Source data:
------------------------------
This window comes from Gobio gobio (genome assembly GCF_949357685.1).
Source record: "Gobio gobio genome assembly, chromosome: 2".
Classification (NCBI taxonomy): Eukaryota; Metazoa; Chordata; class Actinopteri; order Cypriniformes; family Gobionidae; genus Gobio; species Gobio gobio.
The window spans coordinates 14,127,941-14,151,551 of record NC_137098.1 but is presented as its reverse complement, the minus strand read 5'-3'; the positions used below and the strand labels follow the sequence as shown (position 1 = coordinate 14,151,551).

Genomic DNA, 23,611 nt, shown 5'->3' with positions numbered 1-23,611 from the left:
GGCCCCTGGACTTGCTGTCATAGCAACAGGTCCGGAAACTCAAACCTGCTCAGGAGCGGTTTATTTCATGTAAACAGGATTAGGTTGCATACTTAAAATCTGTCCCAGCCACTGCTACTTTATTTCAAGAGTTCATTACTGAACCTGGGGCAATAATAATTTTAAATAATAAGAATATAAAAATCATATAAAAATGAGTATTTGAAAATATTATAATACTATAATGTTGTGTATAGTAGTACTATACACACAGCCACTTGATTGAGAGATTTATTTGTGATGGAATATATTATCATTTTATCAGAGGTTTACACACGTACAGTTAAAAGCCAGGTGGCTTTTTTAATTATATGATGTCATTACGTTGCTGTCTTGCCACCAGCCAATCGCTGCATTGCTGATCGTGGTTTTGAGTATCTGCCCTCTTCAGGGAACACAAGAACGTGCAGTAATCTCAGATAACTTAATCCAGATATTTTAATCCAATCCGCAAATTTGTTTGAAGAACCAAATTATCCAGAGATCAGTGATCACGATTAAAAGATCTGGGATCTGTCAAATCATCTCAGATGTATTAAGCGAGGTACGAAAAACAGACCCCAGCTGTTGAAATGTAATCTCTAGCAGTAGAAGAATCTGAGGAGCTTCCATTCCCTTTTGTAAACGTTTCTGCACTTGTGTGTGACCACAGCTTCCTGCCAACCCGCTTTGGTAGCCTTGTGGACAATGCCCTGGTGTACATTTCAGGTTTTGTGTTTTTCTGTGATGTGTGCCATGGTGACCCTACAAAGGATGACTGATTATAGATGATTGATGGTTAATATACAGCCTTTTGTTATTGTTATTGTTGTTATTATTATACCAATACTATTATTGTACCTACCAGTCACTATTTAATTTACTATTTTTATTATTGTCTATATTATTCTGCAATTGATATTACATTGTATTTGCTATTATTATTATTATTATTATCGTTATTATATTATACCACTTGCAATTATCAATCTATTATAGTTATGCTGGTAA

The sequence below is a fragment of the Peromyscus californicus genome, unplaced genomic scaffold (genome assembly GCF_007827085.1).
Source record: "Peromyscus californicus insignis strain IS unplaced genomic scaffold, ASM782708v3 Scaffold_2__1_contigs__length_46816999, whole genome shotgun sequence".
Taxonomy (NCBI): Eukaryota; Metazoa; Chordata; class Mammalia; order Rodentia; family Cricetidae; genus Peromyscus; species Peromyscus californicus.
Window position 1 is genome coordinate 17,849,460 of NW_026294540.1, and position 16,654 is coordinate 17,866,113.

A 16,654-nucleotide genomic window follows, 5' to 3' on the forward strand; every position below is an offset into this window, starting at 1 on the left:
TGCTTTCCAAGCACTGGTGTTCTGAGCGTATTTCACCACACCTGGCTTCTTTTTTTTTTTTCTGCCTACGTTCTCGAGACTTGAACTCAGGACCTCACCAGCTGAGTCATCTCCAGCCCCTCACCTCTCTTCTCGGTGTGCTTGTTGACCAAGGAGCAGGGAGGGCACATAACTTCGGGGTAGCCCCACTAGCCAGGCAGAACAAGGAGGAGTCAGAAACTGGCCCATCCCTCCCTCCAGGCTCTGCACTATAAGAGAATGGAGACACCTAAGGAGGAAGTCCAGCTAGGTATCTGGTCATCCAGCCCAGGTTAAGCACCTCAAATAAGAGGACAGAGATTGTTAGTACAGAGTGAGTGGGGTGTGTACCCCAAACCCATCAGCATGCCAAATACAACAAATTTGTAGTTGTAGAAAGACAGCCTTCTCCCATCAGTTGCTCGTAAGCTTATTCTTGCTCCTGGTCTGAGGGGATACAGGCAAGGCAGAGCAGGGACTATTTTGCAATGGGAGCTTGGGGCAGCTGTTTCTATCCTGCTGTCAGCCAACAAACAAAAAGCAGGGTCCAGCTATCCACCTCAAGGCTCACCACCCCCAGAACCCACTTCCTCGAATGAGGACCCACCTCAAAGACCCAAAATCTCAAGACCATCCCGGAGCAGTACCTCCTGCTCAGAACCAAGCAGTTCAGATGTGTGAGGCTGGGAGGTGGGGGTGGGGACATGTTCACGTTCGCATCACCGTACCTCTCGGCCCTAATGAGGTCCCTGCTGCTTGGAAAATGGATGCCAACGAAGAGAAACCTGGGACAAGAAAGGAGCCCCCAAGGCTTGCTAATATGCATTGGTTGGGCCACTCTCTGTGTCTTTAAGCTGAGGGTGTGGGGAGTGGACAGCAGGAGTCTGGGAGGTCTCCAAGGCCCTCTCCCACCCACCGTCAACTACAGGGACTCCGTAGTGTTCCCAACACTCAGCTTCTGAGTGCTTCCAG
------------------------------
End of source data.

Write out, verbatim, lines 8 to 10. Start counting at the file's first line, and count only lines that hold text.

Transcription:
Source record: "Peromyscus californicus insignis strain IS unplaced genomic scaffold, ASM782708v3 Scaffold_2__1_contigs__length_46816999, whole genome shotgun sequence".
Taxonomy (NCBI): Eukaryota; Metazoa; Chordata; class Mammalia; order Rodentia; family Cricetidae; genus Peromyscus; species Peromyscus californicus.
Window position 1 is genome coordinate 17,849,460 of NW_026294540.1, and position 16,654 is coordinate 17,866,113.